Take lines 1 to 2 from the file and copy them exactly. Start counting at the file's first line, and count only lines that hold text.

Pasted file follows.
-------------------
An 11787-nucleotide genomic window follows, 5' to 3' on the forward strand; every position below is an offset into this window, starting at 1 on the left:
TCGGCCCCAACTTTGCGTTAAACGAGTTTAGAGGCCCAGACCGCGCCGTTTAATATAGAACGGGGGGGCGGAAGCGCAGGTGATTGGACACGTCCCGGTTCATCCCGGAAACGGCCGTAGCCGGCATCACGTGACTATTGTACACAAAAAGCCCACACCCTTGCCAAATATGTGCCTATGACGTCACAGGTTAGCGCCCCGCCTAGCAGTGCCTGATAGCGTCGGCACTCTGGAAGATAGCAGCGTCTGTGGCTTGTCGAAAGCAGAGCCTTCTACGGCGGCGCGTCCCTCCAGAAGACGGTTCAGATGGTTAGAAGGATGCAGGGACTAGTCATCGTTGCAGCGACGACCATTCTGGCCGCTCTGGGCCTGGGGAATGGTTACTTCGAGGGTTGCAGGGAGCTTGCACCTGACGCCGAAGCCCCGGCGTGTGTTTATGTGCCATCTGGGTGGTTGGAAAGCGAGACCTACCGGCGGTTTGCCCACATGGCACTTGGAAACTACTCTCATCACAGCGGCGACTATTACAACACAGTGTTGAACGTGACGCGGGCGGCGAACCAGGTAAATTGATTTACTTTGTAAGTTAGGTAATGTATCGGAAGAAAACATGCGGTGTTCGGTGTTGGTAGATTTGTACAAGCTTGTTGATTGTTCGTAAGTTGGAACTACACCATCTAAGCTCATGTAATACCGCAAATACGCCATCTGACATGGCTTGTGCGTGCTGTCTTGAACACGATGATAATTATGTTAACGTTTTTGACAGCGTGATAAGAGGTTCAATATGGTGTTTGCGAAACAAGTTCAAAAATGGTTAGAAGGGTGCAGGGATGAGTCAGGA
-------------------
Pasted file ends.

An 11787-nucleotide genomic window follows, 5' to 3' on the forward strand; every position below is an offset into this window, starting at 1 on the left:
TCGGCCCCAACTTTGCGTTAAACGAGTTTAGAGGCCCAGACCGCGCCGTTTAATATAGAACGGGGGGGCGGAAGCGCAGGTGATTGGACACGTCCCGGTTCATCCCGGAAACGGCCGTAGCCGGCATCACGTGACTATTGTACACAAAAAGCCCACACCCTTGCCAAATATGTGCCTATGACGTCACAGGTTAGCGCCCCGCCTAGCAGTGCCTGATAGCGTCGGCACTCTGGAAGATAGCAGCGTCTGTGGCTTGTCGAAAGCAGAGCCTTCTACGGCGGCGCGTCCCTCCAGAAGACGGTTCAGATGGTTAGAAGGATGCAGGGACTAGTCATCGTTGCAGCGACGACCATTCTGGCCGCTCTGGGCCTGGGGAATGGTTACTTCGAGGGTTGCAGGGAGCTTGCACCTGACGCCGAAGCCCCGGCGTGTGTTTATGTGCCATCTGGGTGGTTGGAAAGCGAGACCTACCGGCGGTTTGCCCACATGGCACTTGGAAACTACTCTCATCACAGCGGCGACTATTACAACACAGTGTTGAACGTGACGCGGGCGGCGAACCAGGTAAATTGATTTACTTTGTAAGTTAGGTAATGTATCGGAAGAAAACATGCGGTGTTCGGTGTTGGTAGATTTGTACAAGCTTGTTGATTGTTCGTAAGTTGGAACTACACCATCTAAGCTCATGTAATACCGCAAATACGCCATCTGACATGGCTTGTGCGTGCTGTCTTGAACACGATGATAATTATGTTAACGTTTTTGACAGCGTGATAAGAGGTTCAATATGGTGTTTGCGAAACAAGTTCAAAAATGGTTAGAAGGGTGCAGGGATGAGTCAGGA